1948: Life Magazine

Technological Advance





1963 -1st Lung Transplant
1967 - 1st Heart Transplant
1968 - 1st Pancreas Transplant
1981 - 1st Heart/Lung Transplant
Mechanical Ventilators
1960 - Dialysis

Technological Advance

Early 1950s
experimental kidney transplants from

cadavers to patients close to death.
All failed

December 23, 1954
Joseph Murray, John Merrill
Excised healthy kidney from 24 year old

donor
Recipient lived 8 years

Ethical Dilemmas




Kentucky, 1967
Jerry Strunk potential donor
Resident of mental hospital
Brother required organ
Court approved reasoning that Jerry
would be benefited by the continued life
of his brother

Dialysis





March 9, 1960: Seattle, Washington
Clyde Shields, 39, renal failure
Dr. Scribner connects to his invention
First time patients can be treated for chronic
kidney disease
Very Expensive
$10,000-$20,000 per year
Necessary to allocate the resource

Committee Development

Medical Advisory Committee
composed of physicians
selected patients based on medical and

psychological suitability

Admissions and Policy Committee
composed of anonymous members
minister, lawyer, homemaker, businessman,

labor leader, two physicians
decided who would receive treatment

The God Committee: Life
1962

Federal Funding




October 30, 1972
Nixon signs legislation
HR1 with Renal Disease Amendment
First phase: 11,000 patients @ 280
million
1990s: 50,000 patients @ over one
billion

Principles in Professional
Practice

Autonomy
self rule/self determination

Nonmaleficence
do no harm

Beneficence
benefit/do good

Justice
equal/fair treatment

Autonomy

(autos, self; nomos, rule)

an action is autonomous when an agent
acts:
intentionally
with understanding
without controlling influences that determine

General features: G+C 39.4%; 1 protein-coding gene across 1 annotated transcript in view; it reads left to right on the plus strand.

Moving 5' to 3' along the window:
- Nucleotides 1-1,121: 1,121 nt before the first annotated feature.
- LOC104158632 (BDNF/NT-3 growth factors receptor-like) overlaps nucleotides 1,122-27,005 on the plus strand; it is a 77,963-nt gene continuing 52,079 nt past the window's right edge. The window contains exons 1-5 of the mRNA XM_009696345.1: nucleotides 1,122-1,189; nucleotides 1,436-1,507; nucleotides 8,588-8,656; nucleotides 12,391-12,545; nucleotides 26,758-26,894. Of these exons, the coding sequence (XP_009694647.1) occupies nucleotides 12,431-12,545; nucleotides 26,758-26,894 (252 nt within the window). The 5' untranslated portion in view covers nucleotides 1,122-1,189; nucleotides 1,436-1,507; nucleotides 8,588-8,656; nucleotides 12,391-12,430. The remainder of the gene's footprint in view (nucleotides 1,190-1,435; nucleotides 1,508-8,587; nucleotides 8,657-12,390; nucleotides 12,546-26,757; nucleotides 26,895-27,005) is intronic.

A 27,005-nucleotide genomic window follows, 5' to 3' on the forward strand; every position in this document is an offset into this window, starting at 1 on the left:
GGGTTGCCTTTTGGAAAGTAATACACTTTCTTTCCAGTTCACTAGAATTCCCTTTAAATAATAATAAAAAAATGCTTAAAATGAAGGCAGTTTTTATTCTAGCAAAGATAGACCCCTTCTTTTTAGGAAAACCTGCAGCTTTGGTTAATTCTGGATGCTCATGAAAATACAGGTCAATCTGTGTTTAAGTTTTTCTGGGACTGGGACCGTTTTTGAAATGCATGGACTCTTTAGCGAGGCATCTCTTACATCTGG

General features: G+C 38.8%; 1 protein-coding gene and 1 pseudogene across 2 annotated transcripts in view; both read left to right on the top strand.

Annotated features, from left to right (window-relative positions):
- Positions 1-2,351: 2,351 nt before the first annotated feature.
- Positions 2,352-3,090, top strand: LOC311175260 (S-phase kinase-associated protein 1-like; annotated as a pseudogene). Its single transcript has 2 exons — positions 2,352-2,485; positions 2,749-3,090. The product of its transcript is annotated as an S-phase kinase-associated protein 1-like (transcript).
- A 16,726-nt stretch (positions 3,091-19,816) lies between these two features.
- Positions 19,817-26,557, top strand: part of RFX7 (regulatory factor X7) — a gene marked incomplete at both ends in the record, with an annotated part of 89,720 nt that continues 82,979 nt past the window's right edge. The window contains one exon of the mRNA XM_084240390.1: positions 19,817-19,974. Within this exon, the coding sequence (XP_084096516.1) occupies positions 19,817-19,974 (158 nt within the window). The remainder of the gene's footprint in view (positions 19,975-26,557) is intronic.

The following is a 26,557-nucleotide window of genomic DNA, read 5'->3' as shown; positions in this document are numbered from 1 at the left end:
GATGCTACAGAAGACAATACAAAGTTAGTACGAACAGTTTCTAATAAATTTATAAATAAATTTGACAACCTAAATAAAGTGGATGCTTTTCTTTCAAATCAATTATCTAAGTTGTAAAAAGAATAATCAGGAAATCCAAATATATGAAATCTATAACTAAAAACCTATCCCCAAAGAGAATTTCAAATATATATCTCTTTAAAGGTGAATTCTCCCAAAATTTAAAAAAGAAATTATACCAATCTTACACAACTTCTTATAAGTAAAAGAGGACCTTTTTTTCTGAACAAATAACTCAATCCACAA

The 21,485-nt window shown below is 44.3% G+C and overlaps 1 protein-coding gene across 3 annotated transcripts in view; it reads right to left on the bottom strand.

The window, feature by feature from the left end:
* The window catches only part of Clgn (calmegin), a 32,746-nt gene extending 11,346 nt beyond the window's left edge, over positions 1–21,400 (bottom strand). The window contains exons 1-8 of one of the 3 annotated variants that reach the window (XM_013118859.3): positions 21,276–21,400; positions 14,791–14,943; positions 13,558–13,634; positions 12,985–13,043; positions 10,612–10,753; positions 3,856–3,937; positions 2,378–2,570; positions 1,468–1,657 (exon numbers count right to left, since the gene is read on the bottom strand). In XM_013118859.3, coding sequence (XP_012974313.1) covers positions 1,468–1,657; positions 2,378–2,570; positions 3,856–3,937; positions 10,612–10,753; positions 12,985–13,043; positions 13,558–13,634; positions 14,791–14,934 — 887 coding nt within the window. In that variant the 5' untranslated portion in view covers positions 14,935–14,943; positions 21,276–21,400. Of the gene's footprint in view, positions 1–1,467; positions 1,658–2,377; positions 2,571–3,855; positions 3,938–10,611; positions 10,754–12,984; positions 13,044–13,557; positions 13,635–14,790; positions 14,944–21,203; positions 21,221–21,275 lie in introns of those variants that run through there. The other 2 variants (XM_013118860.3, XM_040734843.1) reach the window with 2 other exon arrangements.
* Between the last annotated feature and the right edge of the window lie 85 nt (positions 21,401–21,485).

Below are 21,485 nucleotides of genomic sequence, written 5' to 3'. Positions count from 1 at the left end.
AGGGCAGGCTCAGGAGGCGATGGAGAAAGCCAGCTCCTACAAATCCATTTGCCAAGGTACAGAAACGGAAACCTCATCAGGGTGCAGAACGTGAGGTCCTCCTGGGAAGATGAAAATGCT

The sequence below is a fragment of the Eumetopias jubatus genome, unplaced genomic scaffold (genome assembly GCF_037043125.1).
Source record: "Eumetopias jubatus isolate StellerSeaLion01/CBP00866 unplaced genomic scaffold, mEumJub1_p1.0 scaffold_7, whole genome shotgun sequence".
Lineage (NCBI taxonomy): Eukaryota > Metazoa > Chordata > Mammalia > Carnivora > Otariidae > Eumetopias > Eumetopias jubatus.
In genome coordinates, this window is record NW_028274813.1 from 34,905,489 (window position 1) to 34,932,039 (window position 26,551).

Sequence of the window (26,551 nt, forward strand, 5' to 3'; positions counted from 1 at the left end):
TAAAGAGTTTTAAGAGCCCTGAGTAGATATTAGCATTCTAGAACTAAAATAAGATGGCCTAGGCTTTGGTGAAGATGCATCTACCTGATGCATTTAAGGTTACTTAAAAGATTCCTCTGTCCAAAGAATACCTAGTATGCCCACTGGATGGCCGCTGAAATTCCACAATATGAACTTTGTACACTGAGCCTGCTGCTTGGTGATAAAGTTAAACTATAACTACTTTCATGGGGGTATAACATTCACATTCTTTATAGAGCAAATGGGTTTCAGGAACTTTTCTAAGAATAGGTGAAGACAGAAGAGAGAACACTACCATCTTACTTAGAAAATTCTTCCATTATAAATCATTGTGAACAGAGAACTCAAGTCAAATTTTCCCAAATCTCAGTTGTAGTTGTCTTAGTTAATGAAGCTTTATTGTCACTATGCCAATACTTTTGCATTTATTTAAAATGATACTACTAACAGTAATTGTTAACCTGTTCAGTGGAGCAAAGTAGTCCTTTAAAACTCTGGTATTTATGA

their action.

Respect for Autonomy

To respect autonomy, you must:
acknowledge a persons right to hold views,

to make choices, and to take action based
on personal values and beliefs.

Ethical Justification

Kant
Treat others and ends not means only

Mill
Maximizes good for the individual and

community

Feminist
Autonomy must be moderated with other

obligations

Nonmaleficence

Above all: DO NO HARM

What can constitute a harm?
Withholding information from a patient
Providing false information
Professional incompetence

Nonmaleficence
Continued

Patient request for harmful procedures
amputate a leg with a basal cell carcinoma
keep elderly patient alive
Mother requests antibiotics for viral infection.


Conflicts with patient autonomy
Other types of harms

Beneficence


To benefit or do good for the patient
Benevolence (character trait, virtue)
In what ways can you benefit your
patients?
Education/prevention
competent care
clean safe environment
other?

Paternalism

Acting in what one believes to be the
patient’s best interest without his or her
consent.

What if a patient is reluctant to accept a
procedure that would be beneficial.

Limits of Beneficence

What are the limits to your obligation to
“do good?”

The good vs. the minimally decent
semaritan.

Justice

The basic idea is that of fair, equitable,
and appropriate treatment in light of
what is due or owed to persons.

Treating other fairly and equally

non-discrimination

Theories of Justice

Utilitarian Theories
greatest good for greatest number

Egalitarian Theories
equitable distributions

Libertarian Theories
entitlements

Contemporary Justice
Theory

John Rawls

Robert Nozick